On this page you will find information on:
Daffodil Day (August 25) is one of the most iconic fundraising events in Queensland – with thousands coming together to turn the state yellow and grow hope for a cancer free future.
This year volunteers are needed to help sell daffodils and merchandise at sites across Queensland.
Whether you can volunteer for the whole day or just a few hours, every bit helps continue the success of this iconic event.Register now
New Cairns volunteer transport service
This month we are proud to have launched a new patient transport service in Cairns!
The service provides transport for cancer patients between their home and treatment.
This vital service will benefit local cancer patients by reducing cost and stress for people needing to travel for treatment in areas where there are limited transport options available.
Thank you to our new volunteer drivers who are staffing the service! We are excited to watch this service grow and see the difference your support makes in the local community.
If you, a friend or relative wish to use the service, please speak with your health professional and ask them to make a referral by calling our Support and Information line on 13 11 20.
Men’s Health Week
Men’s Health Week, June 12 -18, presents an opportunity to make a positive difference in the lives of men across Australia by highlighting the factors that keep us healthy in body and mind.
This year’s theme was ‘Healthy Body, Healthy Mind: Keeping the Balance’ and explored the different ways men and boys are managing to keep healthy, physically and emotionally, in a busy world.
One in five Queensland men will be diagnosed with a men’s cancer by age 85, with prostate cancer the most commonly diagnosed. Each year more than 4085 Queensland men are diagnosed with a men’s cancer and around 600 die from the disease.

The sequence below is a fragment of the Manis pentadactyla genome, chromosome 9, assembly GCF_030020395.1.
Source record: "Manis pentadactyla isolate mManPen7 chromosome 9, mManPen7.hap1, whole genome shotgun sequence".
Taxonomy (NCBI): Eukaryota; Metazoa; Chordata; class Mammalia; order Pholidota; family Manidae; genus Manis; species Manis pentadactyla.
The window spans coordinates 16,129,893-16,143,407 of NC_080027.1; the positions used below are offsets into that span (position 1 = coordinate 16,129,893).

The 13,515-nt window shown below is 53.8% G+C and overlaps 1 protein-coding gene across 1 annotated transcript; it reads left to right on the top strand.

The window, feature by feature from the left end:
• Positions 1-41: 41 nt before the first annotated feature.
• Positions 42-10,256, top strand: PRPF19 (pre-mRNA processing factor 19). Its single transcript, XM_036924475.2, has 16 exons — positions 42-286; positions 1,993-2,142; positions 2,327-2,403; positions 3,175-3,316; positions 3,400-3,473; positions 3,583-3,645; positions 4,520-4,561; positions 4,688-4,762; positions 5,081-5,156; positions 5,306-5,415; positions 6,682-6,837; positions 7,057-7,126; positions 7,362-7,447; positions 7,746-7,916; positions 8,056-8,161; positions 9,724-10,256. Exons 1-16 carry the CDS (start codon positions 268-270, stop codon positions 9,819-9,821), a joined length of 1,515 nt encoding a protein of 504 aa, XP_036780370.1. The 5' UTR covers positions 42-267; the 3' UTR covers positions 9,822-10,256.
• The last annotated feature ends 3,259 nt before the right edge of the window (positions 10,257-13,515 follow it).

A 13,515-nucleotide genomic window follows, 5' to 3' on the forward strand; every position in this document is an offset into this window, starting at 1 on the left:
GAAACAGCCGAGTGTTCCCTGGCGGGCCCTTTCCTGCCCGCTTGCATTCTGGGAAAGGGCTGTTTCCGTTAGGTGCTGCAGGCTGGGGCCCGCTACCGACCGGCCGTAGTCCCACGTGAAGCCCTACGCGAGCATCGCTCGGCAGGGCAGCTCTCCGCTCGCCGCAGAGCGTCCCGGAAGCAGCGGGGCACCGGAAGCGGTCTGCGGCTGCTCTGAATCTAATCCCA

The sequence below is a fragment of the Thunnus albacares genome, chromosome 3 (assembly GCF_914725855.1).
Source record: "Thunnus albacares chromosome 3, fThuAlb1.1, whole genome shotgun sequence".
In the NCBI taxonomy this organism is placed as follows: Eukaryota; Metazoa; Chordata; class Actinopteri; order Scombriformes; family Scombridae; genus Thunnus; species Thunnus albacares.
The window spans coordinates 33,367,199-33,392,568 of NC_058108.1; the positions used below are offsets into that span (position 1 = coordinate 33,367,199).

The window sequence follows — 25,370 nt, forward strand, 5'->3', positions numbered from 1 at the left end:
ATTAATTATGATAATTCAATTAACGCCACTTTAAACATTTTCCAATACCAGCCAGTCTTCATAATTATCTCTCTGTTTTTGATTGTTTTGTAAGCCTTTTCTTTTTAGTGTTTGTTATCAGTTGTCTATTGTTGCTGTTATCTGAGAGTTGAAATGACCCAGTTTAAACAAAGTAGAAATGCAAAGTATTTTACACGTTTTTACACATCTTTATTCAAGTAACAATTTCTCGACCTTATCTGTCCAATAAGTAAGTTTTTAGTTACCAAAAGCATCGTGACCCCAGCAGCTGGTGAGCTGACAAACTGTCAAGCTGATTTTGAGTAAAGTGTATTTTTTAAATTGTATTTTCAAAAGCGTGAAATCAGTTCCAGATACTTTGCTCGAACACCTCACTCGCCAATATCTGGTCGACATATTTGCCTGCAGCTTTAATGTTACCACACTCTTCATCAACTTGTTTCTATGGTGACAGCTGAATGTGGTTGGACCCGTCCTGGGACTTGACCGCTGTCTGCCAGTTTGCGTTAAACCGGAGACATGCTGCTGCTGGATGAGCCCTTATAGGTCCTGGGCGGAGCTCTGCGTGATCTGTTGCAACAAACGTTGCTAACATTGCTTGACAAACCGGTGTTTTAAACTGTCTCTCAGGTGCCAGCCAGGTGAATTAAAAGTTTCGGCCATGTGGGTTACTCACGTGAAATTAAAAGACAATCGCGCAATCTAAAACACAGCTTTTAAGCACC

Despite statistics like these, men are less frequent visitors to general practitioners.
The aim of Men’s Health Week is to heighten awareness of preventable health problems and encourage early detection and treatment of disease among men. We encourage you to use this opportunity to engage in meaningful conversations with other men, or the men in your life, about physical and emotional health. By encouraging men to take care of themselves, we hope to improve their future health outcomes.
Friends of CCQ
We are excited to announce that the name for our alumni club is Friends of CCQ.
Thank you to everyone who sent in suggestions for a name.
Friends of CCQ will allow those who are no longer volunteering to stay in contact and receive up to date information.
Introducing our research projects
Each month we will share with you some of the research projects that we are currently undertaking or funding. Your contribution, through volunteering or fundraising, allows this vital research to continue.
Principle Researcher – Dr Graham Leggatt PhD
Co-Chief Investigator Professor – Ian Frazer
Project Location– UQ Diamantina Institute Translational Research Institute
Non-melanoma skin cancers are the most commonly diagnosed cancers in Australia, and a large financial burden on the national healthcare system. Commonly, these cancers are removed by surgical excision but this can lead to unwanted scarring.
Non-melanoma skin cancers also have the ability to evade our natural immune response and consequently, effective vaccines and immunotherapies are not yet available for these cancers. The complexity of the immune response means that no single treatment may work effectively to improve patient outcomes, meaning that we need to look at combination therapies and getting the combinations right. Our study will look at local delivery of drugs (antibodies) to restore the anti-tumour immune response, thus providing an additional treatment option for patients.
Surgery is the most common treatment for non-melanoma skin cancers but can lead to unwanted disfiguration particularly in the head and neck region. Alternative treatments are only partially successful, and we wish to design a more robust treatment option which utilises a patient’s own immune system to attack the tumour from the inside.
- Understand the roll of the killer T-Cells in silencing non-melanoma skin cancer.
- To develop antibodies that restore the anti- tumour immune response.
- To develop testing of immunotherapeutic treatments for non-melanoma skin cancer in human clinical trials.
Kristen’s journey began when she was 21 years old and enjoying a working holiday in London with her big sister, Elsa.
Over the period of a few weeks, she’d been suffering from some pretty severe cramping which led her straight to a GP and then to the emergency department for some further testing.Read more